The National Gallery of Art in Washington, D.C. has created an exhibit of 45 paintings, drawings, prints, rare books, and ship models that explores the complex relationship the Netherlands has had with water through the ages.

“Water, Wind and Waves: Marine Paintings from the Dutch Golden Age” opens July 1 and runs through November 25 in the West Building of the National Gallery of Art.

Some 400 years after most works in the exhibit were created, they stand as a testament to the defining feature that water has played in Dutch society. The Netherlands is known for its strong relationship to the North Sea and the world’s oceans, its network of rivers, canals, and waterways, and for managing rising sea levels.

The paintings feature extraordinary levels of detail and range, from depictions of lively celebratory scenes and naval battles to Albert Cuyp’s stills of the harbor of Dordrecht with the sun setting over the city. What sets this exhibition apart from other marine art exhibitions is its inclusion of paintings featuring ice instead of water. Scenes of frozen rivers bustling with activity are featured prominently.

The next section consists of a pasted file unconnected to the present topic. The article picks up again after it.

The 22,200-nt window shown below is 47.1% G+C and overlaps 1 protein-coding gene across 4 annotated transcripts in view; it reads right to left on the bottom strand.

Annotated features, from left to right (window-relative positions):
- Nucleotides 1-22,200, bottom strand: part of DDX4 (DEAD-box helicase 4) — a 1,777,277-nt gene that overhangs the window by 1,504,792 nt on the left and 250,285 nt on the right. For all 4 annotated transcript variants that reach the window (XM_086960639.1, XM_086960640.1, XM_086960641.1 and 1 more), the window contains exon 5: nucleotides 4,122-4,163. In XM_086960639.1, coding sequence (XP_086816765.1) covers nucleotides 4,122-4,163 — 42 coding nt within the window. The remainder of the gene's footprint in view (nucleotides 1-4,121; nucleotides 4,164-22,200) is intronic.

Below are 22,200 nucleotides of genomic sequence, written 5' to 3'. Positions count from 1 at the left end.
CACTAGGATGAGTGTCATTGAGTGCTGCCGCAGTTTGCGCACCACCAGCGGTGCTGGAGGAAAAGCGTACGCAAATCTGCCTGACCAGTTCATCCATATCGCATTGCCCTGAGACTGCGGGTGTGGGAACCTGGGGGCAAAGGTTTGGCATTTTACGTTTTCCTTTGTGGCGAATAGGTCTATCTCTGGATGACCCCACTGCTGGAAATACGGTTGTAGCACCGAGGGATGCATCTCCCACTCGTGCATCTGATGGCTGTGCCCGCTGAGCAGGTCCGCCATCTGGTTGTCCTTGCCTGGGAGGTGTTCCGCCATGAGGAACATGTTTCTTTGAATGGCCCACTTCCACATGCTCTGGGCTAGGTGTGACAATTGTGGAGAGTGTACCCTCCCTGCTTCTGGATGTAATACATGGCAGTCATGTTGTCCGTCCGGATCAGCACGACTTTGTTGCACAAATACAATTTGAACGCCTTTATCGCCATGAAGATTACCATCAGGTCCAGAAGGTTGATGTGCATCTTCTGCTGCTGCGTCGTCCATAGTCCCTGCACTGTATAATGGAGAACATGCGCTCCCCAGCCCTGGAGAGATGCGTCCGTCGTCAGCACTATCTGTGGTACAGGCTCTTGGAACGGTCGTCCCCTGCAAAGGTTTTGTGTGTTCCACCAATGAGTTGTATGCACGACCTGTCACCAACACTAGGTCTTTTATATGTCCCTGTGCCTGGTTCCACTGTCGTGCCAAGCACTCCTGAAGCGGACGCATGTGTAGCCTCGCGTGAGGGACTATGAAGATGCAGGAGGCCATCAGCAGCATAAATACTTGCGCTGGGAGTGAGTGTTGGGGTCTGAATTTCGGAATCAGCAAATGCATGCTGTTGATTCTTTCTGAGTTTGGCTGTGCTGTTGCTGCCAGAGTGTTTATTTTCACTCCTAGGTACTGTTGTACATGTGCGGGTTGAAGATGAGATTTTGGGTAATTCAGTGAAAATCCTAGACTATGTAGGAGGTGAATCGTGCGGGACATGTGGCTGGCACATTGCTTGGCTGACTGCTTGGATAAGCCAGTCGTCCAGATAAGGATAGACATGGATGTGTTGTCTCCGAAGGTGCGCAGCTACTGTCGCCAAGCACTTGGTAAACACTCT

Through a variety of subjects, the paintings highlight the complex relationship the Dutch have had with water, both the prosperity that comes from it and the fear it can instill.

Water has been a source of wealth and naval prowess, making the Dutch the “envy of some, fear of others, and wonder of all their neighbors,” said Alexandra Libby, assistant curator of the exhibition.

At the same time, the Dutch have also had a healthy fear of the sea, as the country was, and still is, largely located below sea level. The Dutch had to learn to live with the sea as its neighbor.

The enthusiasm for marine imagery also found expression in ship models. These were manufactured by the same ship workers that produced full-sized ships. At the time, the Dutch ship-building industry was unparalleled, both in size and expertise.

At the preview of the exhibition, Earl A. Powell III, director of the National Gallery of Art, said: “The exhibition expands the definition of marine paintings to fully consider the variety of ways in which the Dutch relationship with water was manifested in the visual arts.”

Learn more about the National Gallery of Art’s exhibition.